Spiced roast pork belly you say? Not a cut of meat you’ve seen here before? A new direction for Eat Like a Girl?
I jest. I have more than over blogged pork belly, but I tried a new spice mixture and a new way of cooking it, and it was delicious, so I thought that I would share. I had no intention of blogging it so I didn’t make an effort with the photos, however, the taste proved delicious, and I thought, hey, I should really be blogging more frequently anyway, and this is worth talking about.
I had pork belly in the fridge, 1kg, a really nice piece I got from a local enough butcher, with the bone still in. I asked the butcher for pork belly, and he asked if I wanted tenderloin. Huh? No, pork belly. Was I sure? Did I want to eat all that fat? Did I like the flavour in the fat? Hell, yeah. Gimme some pork belly please! I’ll get tenderloin another time.
I had guests staying and a friend popped over. Two meat eaters and one strict vegetarian. I wasn’t planning on going anywhere and I wasn’t much in the mood for the pub, so we decided that we would stay in and I would conjure up a dinner using, mainly, what I had to hand. I faltered and went out to get lots of fresh herbs and some fresh vegetables which were sadly lacking, but otherwise, I was good to go.
I had plans for the vegetarian food, two big salads, one with beans, and therefore reasonably balanced. Noone was going hungry on my watch! As for the pork belly, the Saturday kitchen recipe had piqued my curiosity. I decided that I would take a similar approach with mine. I hadn’t added lemon zest to my pork spice rub before, so definitely wanted to try that, and I added fennel seeds (always so good with pork), sea salt, some red pepper flakes that I had bought in a local Turkish shop and which have become a staple, and finally, some fiery chilli powder.
I’ve been experimenting with how I roast meats recently, starting at a low temperature and blasting it at the end to give some crispy crackling skin, and I think I have it down now. I ground the spices in the pestle and mortar and then poured some boiling hot water over the scored skin to part the bits that are scored and improve the resulting crackling. I dried the skin with some kitchen paper and rubbed in the spice rub, all over the pork.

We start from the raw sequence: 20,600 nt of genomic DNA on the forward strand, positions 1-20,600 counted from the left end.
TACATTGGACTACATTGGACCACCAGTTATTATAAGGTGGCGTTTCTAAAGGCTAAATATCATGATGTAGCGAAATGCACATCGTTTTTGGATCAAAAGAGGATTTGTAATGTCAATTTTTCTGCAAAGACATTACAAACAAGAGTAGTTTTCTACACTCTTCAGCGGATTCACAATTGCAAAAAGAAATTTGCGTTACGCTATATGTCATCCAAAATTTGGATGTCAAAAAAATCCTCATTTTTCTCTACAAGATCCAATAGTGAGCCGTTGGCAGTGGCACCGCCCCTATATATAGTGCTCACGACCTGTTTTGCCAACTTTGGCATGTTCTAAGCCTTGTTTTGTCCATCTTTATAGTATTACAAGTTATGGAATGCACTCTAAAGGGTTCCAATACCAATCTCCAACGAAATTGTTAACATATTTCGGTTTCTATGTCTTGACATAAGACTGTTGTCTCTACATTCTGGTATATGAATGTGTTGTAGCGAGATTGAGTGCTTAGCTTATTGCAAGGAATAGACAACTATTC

Ready to go! I had preheated the oven to 150 degrees celsius. In went the pork, snugly in a roasting tray that just held it, with 100ml water in the tray. I usually add cider, stock or wine, but with so many flavours on there already, water was right for this. I roasted it uncovered at this temperature for 2 hours, then turned the oven up to 220 degrees to crisp the crackling for about 20 minutes. And we were done.
It’s not the prettiest dish. The spice rub was well and truly charred at this stage but the crackling was crisp and the meat so, so tender, not to mention delicious. The rub conferred a lovely spiciness and citrus kick, which lightened it. Next time I might not put the rub on the skin, as it charred a little too much. This may become my regular pork belly dish. It’s important to play with your food, sometimes you improve something you didn’t know you could or should.
This recipe made enough for 3 and I served it with khobez (flatbreads) and 3 salads (more on those later). Enjoy!
1kg good pork belly, on the bone, if possible
1 tbsp fennel seeds
1 tbsp sea salt
1 tbsp red pepper flakes
1/2 tbsp fiery chilli powder
Zest of one unwaxed lemon
Preheat your oven to 150 degrees celsius.
Grind your spice rub ingredients to a fine paste in a pestle and mortar.
Score the skin on your pork belly, if your butcher hasn’t already done it for you. Put the pork in a colander or on a wire rack and pour over some boiling water to fluff up the skin a little. Blot dry with kitchen paper, and rub the spice rub all over and in between the grooves in the scored areas.
Add to a roasting tray just a little bigger than the meat, and pour 100 mls water at the side, not touching the meat. This will keep the end of the meat moist and will prevent it drying out.
After two hours, the belly should be cooked through but still very moist. Turn the heat up to 220 degrees celsius for 20 minutes or so, until the crackling is crisped up but not burned. If you prefer you can do this under the grill.
Rest for 10 minutes and serve in slices.
EDIT: I incorrectly said 180 degrees in the text. Typo – apologies. Should be 150.